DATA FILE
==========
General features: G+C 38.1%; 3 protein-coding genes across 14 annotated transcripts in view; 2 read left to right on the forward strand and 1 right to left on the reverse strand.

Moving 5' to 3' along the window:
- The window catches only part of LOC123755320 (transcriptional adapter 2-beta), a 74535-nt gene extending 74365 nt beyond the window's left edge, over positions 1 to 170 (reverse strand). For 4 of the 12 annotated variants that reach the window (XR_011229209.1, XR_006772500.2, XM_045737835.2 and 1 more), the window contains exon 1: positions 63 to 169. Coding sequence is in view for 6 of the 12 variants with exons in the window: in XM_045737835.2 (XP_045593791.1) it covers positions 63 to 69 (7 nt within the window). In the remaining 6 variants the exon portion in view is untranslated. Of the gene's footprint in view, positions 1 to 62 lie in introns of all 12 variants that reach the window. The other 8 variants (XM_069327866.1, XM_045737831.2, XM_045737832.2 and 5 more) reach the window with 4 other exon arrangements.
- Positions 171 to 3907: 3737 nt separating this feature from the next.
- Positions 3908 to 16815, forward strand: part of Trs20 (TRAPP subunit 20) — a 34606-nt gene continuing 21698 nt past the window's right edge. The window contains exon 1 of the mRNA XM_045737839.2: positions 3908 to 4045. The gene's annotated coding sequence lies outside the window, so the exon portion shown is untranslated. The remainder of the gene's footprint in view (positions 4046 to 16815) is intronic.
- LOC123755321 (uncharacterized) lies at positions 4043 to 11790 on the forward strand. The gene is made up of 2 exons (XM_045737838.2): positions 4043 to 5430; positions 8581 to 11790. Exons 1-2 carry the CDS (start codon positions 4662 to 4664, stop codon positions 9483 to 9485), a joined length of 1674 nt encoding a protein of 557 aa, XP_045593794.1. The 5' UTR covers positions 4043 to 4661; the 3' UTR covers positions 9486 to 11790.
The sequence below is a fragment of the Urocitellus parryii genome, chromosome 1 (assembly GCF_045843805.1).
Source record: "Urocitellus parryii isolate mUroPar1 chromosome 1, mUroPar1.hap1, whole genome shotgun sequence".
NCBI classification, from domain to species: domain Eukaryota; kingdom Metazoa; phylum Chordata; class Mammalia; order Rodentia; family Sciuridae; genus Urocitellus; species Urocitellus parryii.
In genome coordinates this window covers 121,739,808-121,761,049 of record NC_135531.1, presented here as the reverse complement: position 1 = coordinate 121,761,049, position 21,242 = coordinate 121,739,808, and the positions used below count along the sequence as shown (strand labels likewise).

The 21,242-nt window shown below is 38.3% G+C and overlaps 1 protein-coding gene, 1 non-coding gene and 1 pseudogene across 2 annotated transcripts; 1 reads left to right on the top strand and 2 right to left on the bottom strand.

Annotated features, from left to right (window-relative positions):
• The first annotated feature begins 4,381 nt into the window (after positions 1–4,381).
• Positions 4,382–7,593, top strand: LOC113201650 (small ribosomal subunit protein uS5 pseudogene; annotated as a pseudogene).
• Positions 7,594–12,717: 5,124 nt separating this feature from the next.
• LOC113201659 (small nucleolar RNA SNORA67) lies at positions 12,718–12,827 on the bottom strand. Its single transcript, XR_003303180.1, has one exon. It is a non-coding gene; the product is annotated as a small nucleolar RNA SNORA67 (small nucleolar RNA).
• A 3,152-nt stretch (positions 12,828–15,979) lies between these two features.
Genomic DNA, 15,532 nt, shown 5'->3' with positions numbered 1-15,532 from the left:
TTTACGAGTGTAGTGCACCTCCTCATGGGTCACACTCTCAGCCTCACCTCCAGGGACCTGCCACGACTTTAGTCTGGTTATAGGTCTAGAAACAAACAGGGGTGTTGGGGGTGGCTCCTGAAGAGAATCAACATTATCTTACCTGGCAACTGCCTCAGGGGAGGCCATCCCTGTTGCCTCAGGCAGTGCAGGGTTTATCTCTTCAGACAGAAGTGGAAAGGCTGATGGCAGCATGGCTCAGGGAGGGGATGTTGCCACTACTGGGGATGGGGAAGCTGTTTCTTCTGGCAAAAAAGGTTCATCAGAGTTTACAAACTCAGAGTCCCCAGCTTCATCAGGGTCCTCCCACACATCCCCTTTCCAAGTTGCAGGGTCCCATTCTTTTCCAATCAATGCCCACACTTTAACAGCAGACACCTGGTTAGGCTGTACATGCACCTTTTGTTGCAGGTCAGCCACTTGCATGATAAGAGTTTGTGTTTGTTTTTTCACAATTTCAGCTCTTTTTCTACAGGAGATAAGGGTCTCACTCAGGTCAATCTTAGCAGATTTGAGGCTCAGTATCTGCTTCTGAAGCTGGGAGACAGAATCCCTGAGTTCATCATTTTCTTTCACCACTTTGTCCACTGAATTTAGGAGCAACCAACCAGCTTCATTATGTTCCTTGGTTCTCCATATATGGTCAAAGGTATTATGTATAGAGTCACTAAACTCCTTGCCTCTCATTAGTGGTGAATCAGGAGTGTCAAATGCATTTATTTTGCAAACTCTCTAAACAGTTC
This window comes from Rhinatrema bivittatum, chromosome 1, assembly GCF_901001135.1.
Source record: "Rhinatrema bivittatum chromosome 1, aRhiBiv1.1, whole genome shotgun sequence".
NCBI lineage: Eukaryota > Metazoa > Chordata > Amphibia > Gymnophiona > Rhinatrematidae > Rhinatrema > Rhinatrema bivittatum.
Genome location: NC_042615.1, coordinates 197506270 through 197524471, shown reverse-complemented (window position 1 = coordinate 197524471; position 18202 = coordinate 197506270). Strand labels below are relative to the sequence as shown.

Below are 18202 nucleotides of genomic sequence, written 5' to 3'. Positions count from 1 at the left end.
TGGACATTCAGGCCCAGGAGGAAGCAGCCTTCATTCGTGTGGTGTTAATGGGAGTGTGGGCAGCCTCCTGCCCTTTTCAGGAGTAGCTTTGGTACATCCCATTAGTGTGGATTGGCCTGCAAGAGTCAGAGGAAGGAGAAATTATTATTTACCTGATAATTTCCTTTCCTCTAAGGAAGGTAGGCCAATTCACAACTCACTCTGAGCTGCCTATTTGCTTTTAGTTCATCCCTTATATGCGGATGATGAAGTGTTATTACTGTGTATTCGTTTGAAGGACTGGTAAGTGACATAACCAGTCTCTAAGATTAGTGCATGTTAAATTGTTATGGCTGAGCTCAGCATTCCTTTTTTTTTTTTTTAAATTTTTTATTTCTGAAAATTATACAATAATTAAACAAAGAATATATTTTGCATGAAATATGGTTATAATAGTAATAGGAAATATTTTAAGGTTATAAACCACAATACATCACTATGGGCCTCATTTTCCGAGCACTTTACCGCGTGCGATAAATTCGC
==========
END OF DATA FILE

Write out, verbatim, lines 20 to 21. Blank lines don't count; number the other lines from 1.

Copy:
This window comes from Rhinatrema bivittatum, chromosome 1, assembly GCF_901001135.1.
Source record: "Rhinatrema bivittatum chromosome 1, aRhiBiv1.1, whole genome shotgun sequence".